Changes between Version 155 and Version 156 of ProblemHotlist


Ignore:
Timestamp:
Oct 3, 2021, 2:38:50 AM (3 weeks ago)
Author:
ryandesign (Ryan Schmidt)
Comment:

Add info about Let's Encrypt root certificate expiration

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  • ProblemHotlist

    v155 v156  
    22
    33[[PageOutline(1-3,Table of Contents,inline)]]
     4
     5== Certificate expired messages when accessing web sites encrypted by Let's Encrypt certificates == #letsencrypt
     6
     7[https://letsencrypt.org Let's Encrypt] is a popular free service that MacPorts and others use to obtain certificates to encrypt their web sites. Certificates they issue are signed by the ISRG Root X1 certificate authority. When the service got started in 2015, no web browser or operating system knew about it and would not have trusted these certificates, so they cross-signed the ISRG Root X1 certificate using DST Root CA X3, a trusted certificate authority already preinstalled in operating systems and browsers at that time. In the meantime, a version of the ISRG Root X1 certificate that has not been cross-signed by DST Root CA X3 has been included in modern browsers and operating systems. On September 30, 2021, DST Root CA X3 expired. As a result, older operating systems and browsers (and other user agents that use networking facilities provided by the OS, such as MacPorts when it downloads files) can no longer verify the trust of sites encrypted using Let's Encrypt.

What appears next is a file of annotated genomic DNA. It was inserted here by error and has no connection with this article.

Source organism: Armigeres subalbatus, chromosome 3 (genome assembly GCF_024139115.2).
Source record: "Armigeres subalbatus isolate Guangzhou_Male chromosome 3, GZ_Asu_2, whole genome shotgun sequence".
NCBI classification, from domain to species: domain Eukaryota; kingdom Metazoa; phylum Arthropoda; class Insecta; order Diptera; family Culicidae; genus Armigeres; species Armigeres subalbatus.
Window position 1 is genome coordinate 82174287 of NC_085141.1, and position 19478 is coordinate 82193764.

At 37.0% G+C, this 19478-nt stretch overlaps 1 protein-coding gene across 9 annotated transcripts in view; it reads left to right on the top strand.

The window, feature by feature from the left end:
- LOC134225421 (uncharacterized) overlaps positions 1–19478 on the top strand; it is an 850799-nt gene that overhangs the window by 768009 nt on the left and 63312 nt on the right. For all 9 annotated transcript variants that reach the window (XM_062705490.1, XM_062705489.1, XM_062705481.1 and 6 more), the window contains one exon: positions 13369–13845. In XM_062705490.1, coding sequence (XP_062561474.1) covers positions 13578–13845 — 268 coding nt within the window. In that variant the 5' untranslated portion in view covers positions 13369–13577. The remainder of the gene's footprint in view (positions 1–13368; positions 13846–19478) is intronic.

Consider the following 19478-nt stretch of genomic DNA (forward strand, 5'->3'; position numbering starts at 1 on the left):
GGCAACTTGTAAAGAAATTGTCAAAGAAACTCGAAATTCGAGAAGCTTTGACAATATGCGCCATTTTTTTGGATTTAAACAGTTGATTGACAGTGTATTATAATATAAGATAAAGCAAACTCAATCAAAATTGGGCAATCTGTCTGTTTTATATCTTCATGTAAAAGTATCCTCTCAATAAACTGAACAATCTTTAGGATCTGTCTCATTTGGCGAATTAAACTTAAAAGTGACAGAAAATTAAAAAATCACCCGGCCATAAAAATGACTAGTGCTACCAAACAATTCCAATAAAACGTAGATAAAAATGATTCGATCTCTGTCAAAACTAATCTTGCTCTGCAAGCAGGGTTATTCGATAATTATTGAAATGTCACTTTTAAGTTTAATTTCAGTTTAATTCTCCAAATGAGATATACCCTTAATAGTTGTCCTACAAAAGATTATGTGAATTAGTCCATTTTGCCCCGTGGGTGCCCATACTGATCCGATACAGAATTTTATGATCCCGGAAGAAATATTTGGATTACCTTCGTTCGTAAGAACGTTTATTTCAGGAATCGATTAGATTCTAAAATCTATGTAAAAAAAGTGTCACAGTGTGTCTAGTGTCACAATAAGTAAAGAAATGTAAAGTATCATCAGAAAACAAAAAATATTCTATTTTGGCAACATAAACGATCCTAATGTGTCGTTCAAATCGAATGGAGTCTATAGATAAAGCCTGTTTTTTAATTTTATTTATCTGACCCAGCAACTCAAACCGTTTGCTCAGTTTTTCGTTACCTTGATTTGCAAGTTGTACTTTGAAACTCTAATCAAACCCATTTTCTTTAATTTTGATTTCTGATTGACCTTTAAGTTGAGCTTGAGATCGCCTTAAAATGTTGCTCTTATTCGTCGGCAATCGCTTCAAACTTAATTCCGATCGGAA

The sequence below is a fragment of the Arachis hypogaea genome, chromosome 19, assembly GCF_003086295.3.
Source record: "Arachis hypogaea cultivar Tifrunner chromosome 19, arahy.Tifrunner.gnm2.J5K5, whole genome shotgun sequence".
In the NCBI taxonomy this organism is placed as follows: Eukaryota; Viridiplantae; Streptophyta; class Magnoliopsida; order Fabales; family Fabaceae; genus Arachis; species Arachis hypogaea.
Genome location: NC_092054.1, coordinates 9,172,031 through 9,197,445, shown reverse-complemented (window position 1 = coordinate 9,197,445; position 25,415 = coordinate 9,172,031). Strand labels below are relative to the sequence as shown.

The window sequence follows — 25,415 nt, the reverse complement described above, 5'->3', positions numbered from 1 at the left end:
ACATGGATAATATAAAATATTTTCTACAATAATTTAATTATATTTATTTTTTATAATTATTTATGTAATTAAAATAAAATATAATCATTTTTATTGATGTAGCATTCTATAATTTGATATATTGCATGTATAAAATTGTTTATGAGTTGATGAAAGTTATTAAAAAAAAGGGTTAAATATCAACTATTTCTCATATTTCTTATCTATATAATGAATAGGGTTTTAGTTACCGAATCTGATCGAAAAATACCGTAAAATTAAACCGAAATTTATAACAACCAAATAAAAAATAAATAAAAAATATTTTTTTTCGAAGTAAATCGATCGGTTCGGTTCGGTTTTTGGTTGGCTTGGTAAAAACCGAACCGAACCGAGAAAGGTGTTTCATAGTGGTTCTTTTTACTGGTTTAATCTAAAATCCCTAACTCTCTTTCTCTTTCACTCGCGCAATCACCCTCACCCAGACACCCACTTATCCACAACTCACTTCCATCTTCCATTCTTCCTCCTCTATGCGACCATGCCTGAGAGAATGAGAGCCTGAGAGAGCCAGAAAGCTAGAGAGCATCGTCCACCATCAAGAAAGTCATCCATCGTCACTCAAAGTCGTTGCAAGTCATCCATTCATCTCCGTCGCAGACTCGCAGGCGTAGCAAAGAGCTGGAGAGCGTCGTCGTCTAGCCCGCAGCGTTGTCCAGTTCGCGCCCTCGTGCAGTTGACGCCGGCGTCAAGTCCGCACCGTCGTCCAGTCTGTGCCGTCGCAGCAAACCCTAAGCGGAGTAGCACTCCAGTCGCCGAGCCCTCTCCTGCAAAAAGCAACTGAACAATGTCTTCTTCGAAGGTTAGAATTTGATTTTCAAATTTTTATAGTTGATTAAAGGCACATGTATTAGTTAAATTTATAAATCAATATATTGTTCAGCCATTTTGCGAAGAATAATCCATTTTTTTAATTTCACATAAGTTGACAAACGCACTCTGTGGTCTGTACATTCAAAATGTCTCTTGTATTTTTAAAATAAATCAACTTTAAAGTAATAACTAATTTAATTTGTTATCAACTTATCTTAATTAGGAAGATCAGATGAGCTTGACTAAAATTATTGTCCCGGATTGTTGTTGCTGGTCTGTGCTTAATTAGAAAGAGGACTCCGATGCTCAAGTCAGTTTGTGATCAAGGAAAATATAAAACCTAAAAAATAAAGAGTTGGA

8
     9Users of older software can and probably should manually fix their computers to allow access to Let's Encrypt web sites by downloading the new ISRG Root X1 certificate and installing it in their certificate bundle.
     10
     11/usr/bin/curl and Safari use the operating system's keychain as their certificate bundle, and on macOS 10.15 and later and on macOS 10.12, no fixes appear to be needed. On OS X 10.11 and earlier, perform these steps:
     12
     13* Visit this URL which will download the ISRG Root X1 certificate: http://x1.i.lencr.org
     14* Open the Keychain Access app by searching for it using Spotlight or LaunchPad or use the Finder to navigate to the Utilities folder of your disk's Applications folder.
     15* From the list of keychains in the upper left pane of that window, select System.
     16* Drag the x1.i.lencr.org file (from your Downloads folder, Desktop, or wherever your browser downloaded it to) anywhere into the list of certificates at the right of the Keychain Access window.
     17* On Mac OS X 10.7 and earlier:
     18 * A sheet drops down asking if you would like to trust the certificate.
     19 * Click the Always Trust button.
     20 * Enter your administrator username and password.
     21* On OS X 10.8 and later:
     22 * Enter your administrator username and password to allow the certificate to be added to the keychain.
     23 * Locate the certificate in the list of certificates. If you can't see it, type x1 into the search box at the upper right of the Keychain Access window.